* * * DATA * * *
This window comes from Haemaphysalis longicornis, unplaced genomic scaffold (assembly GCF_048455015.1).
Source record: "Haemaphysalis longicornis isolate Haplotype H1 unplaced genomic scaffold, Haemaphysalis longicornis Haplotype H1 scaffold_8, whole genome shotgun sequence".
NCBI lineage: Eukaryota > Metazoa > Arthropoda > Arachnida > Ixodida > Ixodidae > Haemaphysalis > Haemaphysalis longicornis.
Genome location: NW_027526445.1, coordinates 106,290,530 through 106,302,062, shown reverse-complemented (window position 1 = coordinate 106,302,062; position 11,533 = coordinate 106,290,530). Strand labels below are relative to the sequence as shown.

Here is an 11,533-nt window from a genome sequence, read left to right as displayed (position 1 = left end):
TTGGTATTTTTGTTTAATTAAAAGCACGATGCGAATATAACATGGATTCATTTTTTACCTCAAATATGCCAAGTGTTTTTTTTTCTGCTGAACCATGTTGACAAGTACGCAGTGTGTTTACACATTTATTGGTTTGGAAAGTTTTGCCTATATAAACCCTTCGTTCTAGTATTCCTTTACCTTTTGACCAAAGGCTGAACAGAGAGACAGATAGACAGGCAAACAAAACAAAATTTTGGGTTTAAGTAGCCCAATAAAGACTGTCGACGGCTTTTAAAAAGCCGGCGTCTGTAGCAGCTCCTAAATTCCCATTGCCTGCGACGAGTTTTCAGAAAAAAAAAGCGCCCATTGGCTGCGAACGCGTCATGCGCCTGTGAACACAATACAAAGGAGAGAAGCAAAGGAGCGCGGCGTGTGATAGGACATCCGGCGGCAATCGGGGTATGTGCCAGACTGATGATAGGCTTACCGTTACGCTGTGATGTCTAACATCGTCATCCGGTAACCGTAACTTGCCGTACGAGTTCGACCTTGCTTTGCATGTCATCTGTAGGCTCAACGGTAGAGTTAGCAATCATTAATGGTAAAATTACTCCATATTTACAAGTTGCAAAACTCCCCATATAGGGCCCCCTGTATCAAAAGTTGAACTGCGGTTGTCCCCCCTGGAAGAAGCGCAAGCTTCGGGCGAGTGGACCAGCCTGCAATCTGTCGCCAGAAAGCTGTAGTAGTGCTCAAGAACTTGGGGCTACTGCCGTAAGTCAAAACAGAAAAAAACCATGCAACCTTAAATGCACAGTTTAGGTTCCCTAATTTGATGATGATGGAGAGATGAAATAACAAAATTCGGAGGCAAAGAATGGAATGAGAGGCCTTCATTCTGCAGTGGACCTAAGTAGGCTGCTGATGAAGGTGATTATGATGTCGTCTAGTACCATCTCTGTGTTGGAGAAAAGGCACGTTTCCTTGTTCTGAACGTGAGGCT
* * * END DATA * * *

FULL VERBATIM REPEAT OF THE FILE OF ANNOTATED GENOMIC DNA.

This window comes from Haemaphysalis longicornis, unplaced genomic scaffold (assembly GCF_048455015.1).
Source record: "Haemaphysalis longicornis isolate Haplotype H1 unplaced genomic scaffold, Haemaphysalis longicornis Haplotype H1 scaffold_8, whole genome shotgun sequence".
NCBI lineage: Eukaryota > Metazoa > Arthropoda > Arachnida > Ixodida > Ixodidae > Haemaphysalis > Haemaphysalis longicornis.
Genome location: NW_027526445.1, coordinates 106,290,530 through 106,302,062, shown reverse-complemented (window position 1 = coordinate 106,302,062; position 11,533 = coordinate 106,290,530). Strand labels below are relative to the sequence as shown.

Here is an 11,533-nt window from a genome sequence, read left to right as displayed (position 1 = left end):
TTGGTATTTTTGTTTAATTAAAAGCACGATGCGAATATAACATGGATTCATTTTTTACCTCAAATATGCCAAGTGTTTTTTTTTCTGCTGAACCATGTTGACAAGTACGCAGTGTGTTTACACATTTATTGGTTTGGAAAGTTTTGCCTATATAAACCCTTCGTTCTAGTATTCCTTTACCTTTTGACCAAAGGCTGAACAGAGAGACAGATAGACAGGCAAACAAAACAAAATTTTGGGTTTAAGTAGCCCAATAAAGACTGTCGACGGCTTTTAAAAAGCCGGCGTCTGTAGCAGCTCCTAAATTCCCATTGCCTGCGACGAGTTTTCAGAAAAAAAAAGCGCCCATTGGCTGCGAACGCGTCATGCGCCTGTGAACACAATACAAAGGAGAGAAGCAAAGGAGCGCGGCGTGTGATAGGACATCCGGCGGCAATCGGGGTATGTGCCAGACTGATGATAGGCTTACCGTTACGCTGTGATGTCTAACATCGTCATCCGGTAACCGTAACTTGCCGTACGAGTTCGACCTTGCTTTGCATGTCATCTGTAGGCTCAACGGTAGAGTTAGCAATCATTAATGGTAAAATTACTCCATATTTACAAGTTGCAAAACTCCCCATATAGGGCCCCCTGTATCAAAAGTTGAACTGCGGTTGTCCCCCCTGGAAGAAGCGCAAGCTTCGGGCGAGTGGACCAGCCTGCAATCTGTCGCCAGAAAGCTGTAGTAGTGCTCAAGAACTTGGGGCTACTGCCGTAAGTCAAAACAGAAAAAAACCATGCAACCTTAAATGCACAGTTTAGGTTCCCTAATTTGATGATGATGGAGAGATGAAATAACAAAATTCGGAGGCAAAGAATGGAATGAGAGGCCTTCATTCTGCAGTGGACCTAAGTAGGCTGCTGATGAAGGTGATTATGATGTCGTCTAGTACCATCTCTGTGTTGGAGAAAAGGCACGTTTCCTTGTTCTGAACGTGAGGCT